Adiós American Education


Photo credit to Brett Zeck via Unsplash

It takes a certain type of person to leave home for college, but what about leaving to go to a completely different country for university? It can be an absolutely wonderful experience even with the language barriers and the cultural differences, and it is actually the same price or even cheaper to go to college overseas.

Almost every high school senior is stressed about what the future looks like for them. They wonder, “Is it college? Is it community college? Is it taking a year off school and traveling the world?” Whatever path is taken, it is almost always ridiculously expensive. The 2016-2017 school year fees for a private college were around $33,480. It was only $9,650 for a public state school, if you lived in-state. The prices steepened to $24,930 if you came from out of state, according to College Tuition Data.

Japan, Denmark, Germany, and Brazil all spend a portion of their government’s budget on higher level education. Brazil sets aside 20 percent of their budget for education and it very literally pays off. Three of the five top colleges in South America are in Brazil.

Japan also spends a significant amount of money on education. It is reported that Japan spends $8,748 per student in every school and university in Japan. The University of Tokyo is one of the top colleges in Asia. As CNBC states, it costs ¥535,800 (roughly $4,735) for an undergraduate to attend the University of Tokyo for one year.

Denmark actually pays students to go to college. “Every student who doesn’t live with their parents receives about 5,839 Danish krones (about $900) per month, and they do not need to pay the state back — even if they drop out of college — according to the Post. The students do not have to pay the state back.

Germany has a very similar system to Brazil. Students only pay around $320 for each semester. Unlike Denmark, students must pay for their own living expenses. And even though other countries ensure that universities are cheaper, it does take a toll on their economy.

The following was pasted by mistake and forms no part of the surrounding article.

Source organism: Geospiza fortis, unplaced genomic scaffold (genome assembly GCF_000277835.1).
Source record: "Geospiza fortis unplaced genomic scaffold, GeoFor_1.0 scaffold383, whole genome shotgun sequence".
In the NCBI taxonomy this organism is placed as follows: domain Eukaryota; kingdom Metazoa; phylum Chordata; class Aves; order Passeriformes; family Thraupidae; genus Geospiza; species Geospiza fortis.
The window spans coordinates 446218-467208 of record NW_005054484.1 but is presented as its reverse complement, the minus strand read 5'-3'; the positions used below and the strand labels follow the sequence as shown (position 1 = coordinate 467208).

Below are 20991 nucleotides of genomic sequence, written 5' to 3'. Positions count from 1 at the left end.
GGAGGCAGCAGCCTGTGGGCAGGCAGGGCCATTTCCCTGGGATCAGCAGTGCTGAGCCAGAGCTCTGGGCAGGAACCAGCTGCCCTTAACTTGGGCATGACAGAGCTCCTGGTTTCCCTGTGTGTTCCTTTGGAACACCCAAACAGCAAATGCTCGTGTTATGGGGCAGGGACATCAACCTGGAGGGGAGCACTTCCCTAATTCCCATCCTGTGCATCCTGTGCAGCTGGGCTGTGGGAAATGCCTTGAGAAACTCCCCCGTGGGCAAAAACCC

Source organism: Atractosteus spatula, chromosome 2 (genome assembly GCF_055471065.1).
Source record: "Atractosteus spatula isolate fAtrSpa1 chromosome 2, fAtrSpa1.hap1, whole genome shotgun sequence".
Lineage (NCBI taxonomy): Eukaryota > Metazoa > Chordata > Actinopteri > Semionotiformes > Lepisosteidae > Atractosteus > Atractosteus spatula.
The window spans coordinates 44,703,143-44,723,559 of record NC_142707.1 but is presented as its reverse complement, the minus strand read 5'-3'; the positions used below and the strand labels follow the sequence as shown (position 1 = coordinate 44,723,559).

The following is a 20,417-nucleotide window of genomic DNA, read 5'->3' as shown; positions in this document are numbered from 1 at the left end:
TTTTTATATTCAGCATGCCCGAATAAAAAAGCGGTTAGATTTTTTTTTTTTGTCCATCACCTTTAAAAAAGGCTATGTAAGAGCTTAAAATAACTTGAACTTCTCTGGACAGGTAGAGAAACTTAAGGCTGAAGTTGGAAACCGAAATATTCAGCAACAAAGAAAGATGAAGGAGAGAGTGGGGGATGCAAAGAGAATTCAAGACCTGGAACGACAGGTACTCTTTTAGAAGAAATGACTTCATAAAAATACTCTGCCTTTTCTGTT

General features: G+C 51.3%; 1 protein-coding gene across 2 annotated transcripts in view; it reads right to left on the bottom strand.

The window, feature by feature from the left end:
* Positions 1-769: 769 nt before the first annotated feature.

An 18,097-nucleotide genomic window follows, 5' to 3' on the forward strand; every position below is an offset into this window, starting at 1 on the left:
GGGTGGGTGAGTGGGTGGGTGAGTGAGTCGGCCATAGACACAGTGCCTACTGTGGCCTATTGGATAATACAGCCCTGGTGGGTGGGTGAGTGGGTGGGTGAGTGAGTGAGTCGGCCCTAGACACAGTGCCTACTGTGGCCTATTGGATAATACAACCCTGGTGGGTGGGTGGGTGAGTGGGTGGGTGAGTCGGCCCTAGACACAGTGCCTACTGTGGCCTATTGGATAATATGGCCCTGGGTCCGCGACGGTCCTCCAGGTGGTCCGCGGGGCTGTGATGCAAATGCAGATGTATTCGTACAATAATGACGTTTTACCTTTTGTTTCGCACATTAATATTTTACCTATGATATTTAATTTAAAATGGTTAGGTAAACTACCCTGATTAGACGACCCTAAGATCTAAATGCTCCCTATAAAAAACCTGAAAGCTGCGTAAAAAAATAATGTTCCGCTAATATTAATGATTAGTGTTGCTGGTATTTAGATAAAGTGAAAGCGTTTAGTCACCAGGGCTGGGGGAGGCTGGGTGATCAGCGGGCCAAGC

Stacia Taves, a counselor here at Arvada West, thinks that the steep prices of a 4-year college add stress to students and on the economy.  There is also the fact that lots of students are taking out student loans with no plan on how to pay them back. Both options take a toll on the economy, but the latter has fewer benefits.

It can be hard to travel overseas and stay for an extended amount of time, without any family near by; but it can be less expensive or around to same price to go to university overseas and fly back home for the holidays.

Students that struggle to afford to go to college overseas can apply for American Financial Aid (AFA), which will help pay for the fees at a few universities.

Of course, not everyone is cut out to go to college overseas or even locally. Taves advises students to go for whichever career path they want to choose and then pick a school that best fits what they want to do. It could be a top university in the US, or maybe going to college overseas is more of an appealing choice.